The one thing we had to be careful about was using our OUTSIDE rein to turn because the horse uses his head and neck as a counter balance. Too much inside rein could cause your horse to loose his balance, slip, and fall because he does not have his neck to use if he did get in trouble. 

We had a stellar Succeed Representative, come and explain the uses of her product at lunch to promote proper hind gut health in horses. Karen commented on how ALL of their horses are on this product and the positive effectives it has had on her horses' overall health. 

The Marvelous Ms Max then narrated a slideshow of the Hong Kong Equestrian Olympic Games, which she accompanied along side Karen and Mandiba in 2008. She explained all about the quarantine period that they spent in England, the barns in Hong Kong, the riding, the monitoring of horse's health and the different locations as the eventers traveled such as downtown to the cross country course. Max and Karen also explained how detailed the horse shipping was prepared: there would be two air-ride horse trailers full of horses, then one empty horse trailer, and a horse rescue unit behind that. And repeat. They traveled in a caravan fashion and the roads were closed. All the horses arrived an orderly fashion to their destination.

So in conclusion, we had another Ms Max lecture on braiding, tail pulling, and correct show maintenance for the eventing world. Again, with the big white wonder horse, Smarty, as her model, she demonstrated proper braiding technique and helped us all learn by giving us campers a try. So, we compared braids.... then I realized why she is Head Groom. =)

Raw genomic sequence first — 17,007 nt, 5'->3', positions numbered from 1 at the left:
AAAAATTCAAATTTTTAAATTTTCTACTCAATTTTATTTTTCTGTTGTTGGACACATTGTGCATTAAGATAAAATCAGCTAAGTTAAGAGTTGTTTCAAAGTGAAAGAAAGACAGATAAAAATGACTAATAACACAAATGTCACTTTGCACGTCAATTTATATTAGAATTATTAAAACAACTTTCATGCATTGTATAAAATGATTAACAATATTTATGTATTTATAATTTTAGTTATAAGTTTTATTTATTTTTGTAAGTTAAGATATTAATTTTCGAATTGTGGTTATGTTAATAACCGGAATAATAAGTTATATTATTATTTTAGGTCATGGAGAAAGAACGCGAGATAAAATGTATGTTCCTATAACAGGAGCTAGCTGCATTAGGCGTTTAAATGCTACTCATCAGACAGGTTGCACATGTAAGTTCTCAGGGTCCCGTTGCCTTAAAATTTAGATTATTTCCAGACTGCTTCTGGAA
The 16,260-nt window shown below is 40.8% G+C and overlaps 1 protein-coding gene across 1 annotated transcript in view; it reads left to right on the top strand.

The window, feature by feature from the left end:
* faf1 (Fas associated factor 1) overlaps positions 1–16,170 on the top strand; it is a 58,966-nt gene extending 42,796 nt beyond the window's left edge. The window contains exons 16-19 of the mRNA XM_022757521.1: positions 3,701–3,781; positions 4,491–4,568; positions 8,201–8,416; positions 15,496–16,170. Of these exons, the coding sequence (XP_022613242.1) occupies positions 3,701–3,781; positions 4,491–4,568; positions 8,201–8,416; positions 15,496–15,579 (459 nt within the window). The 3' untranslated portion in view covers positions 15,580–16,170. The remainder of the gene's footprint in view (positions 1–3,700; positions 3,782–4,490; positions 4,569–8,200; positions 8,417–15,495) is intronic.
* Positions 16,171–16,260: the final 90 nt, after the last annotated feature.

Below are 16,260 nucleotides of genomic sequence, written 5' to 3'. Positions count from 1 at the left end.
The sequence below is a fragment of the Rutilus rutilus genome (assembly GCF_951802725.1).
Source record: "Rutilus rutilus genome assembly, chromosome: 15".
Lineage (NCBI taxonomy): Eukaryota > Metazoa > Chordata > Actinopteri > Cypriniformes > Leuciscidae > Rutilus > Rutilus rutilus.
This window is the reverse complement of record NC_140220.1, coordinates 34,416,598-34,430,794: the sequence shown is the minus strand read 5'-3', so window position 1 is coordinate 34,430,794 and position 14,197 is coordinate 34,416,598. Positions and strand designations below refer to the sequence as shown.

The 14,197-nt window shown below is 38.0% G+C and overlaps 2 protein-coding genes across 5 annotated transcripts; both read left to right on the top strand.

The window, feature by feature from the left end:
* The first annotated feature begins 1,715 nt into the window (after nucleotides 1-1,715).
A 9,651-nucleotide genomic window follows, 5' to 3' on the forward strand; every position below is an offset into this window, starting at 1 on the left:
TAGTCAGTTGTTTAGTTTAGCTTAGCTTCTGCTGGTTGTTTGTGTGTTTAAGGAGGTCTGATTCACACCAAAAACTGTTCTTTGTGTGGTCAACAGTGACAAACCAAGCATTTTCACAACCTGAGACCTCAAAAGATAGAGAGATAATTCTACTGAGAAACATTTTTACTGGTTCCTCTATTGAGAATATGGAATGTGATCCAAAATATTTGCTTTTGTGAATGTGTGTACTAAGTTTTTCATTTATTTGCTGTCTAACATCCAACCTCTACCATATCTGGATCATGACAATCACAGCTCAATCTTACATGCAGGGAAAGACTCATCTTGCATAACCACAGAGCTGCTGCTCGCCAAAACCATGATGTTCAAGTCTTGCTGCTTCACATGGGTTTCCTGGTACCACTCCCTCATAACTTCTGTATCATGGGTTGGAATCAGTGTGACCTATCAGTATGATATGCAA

Karen closed the Olympic slideshow with a realization for us to take note of: Olympics mean a great deal to her because no matter a person's race, religion, gender, language, or even ethnicity everyone has a belief in the Olympic Games. Fellow and former Olympians alike know the high degree of excellence it takes to compete. She expressed how proud she was to have been able to take part in FOUR* Olympic games in her career [*correction], and making the awards podium was an ultimate achievement.

It was a weird feeling to sit in the room with Karen and David and look at pictures of Karen jumping these huge show jumping fences in Hong Kong, pictures that you have seen before in magazines. Today these pictures are not in a book. You watched Karen school her Olympic mount this morning. You have pet that horse. You have been taking lessons with that rider. They are in the room with you, maybe sitting at your table, maybe even sitting in the chair next to you. That is who they are. They are horse trainers, cross country riders, dressage perfectionists, jeopardy enthusiasts, motor bike junkies, clinicians, head honchos, dog and horse lovers...and then they are David and Karen O'Connor: Olympic Medalists sharing their experience and knowledge you.